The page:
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US GPO - The effects of Atomic Bombs on Hiroshima and Nagasaki (1946) (ebook)

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The effects of Atomic Bombs on Hiroshima and Nagasaki

By the US Strategic Bombing Survey
Chairman’s Office – 30 June 1946

The United States Strategic Bombing Survey was established by the Secretary of War on 3 November 1944, pursuant to a directive from the late President Roosevelt. Its mission was to conduct an impartial and expert study of the effects of US aerial attack on Germany, to be used in connection with air attacks on Japan and to establish a basis for evaluating the importance and potentialities of air power as an instrument of military strategy, for planning the future development of the United States armed forces, and for determining future economic policies with. respect to the national defense. A summary report and some 200 supporting reports containing the findings of the Survey in Germany have been published.

On 15 August 1945, President Truman requested that the Survey conduct a similar study of the effects of all types of air attack in the war against Japan, submitting reports in duplicate to the Secretary of War and to the Secretary of the Navy.

The Survey's complement provided for 300 civilians, 350 officers, and 500 enlisted men. The Survey operated from headquarters in Tokyo early in September 1945, with subheadquarter's in Nagoya, Osaka, Hiroshima, and Nagasaki, and with mobile teams operating in other parts of Japan, the islands of the Pacific and the Asiatic mainland.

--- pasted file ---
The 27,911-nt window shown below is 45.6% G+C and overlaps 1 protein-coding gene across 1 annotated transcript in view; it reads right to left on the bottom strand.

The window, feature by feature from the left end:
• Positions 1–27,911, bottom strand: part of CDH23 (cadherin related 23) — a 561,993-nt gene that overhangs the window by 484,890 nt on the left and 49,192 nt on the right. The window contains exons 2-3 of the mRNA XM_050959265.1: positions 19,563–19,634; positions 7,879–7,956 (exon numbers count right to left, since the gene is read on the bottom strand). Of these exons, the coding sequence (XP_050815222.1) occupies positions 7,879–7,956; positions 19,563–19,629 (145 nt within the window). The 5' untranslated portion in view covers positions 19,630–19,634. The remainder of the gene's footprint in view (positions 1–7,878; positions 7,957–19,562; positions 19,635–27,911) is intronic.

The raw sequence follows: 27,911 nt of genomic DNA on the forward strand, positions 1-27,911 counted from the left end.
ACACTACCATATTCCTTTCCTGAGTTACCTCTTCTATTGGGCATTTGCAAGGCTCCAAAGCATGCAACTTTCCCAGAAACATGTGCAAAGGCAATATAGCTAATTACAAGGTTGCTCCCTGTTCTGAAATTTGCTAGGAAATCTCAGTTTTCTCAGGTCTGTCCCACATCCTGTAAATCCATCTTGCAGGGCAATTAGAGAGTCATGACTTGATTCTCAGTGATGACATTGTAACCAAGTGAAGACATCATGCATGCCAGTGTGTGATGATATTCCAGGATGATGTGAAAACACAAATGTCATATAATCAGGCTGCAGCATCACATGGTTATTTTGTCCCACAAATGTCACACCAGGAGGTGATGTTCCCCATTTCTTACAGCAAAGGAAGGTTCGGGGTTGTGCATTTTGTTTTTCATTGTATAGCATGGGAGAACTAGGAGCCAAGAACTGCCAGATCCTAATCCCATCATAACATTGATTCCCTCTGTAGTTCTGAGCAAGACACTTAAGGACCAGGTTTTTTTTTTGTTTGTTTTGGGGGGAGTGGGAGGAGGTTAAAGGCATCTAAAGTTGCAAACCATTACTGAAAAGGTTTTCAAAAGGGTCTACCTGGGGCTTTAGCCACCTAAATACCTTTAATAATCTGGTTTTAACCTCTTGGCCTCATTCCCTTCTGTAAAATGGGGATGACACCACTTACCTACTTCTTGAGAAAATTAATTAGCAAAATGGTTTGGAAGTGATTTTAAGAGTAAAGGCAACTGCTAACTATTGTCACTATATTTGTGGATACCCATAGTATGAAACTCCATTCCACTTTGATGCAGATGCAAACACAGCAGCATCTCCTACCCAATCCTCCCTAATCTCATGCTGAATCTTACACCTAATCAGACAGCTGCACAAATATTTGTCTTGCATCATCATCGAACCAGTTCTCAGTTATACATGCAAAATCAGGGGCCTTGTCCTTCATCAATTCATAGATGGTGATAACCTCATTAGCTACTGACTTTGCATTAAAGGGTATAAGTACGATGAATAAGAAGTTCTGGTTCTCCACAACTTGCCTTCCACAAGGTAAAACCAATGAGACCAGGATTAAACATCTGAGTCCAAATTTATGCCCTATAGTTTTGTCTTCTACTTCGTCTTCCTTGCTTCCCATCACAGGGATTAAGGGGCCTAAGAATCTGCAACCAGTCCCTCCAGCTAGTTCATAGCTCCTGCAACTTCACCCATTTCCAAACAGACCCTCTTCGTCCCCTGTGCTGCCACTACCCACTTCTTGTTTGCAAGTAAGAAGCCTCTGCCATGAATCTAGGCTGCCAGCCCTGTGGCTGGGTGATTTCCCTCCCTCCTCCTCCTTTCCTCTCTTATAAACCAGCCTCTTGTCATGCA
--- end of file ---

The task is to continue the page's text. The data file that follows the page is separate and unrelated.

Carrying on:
It was possible to reconstruct much of wartime Japanese military planning and execution, engagement by engagement and campaign by campaign, and to secure reasonably accurate statistics on Japan's economy and war production, plant by plant and industry by industry. In addition, studies were conducted on Japan's overall strategic plans and the background of her entry into the war, the internal discussions and negotiations leading to her acceptance of 'unconditional surrender, the course of health and morale among the civilian population, the effectiveness of the Japanese civilian defense organization and the effects of the atomic bombs. Separate reports will be issued covering each phase of the study.

The Survey interrogated more than 700 Japanese military, government, and industrial officials. It also recovered and translated many documents.

53 pages – in English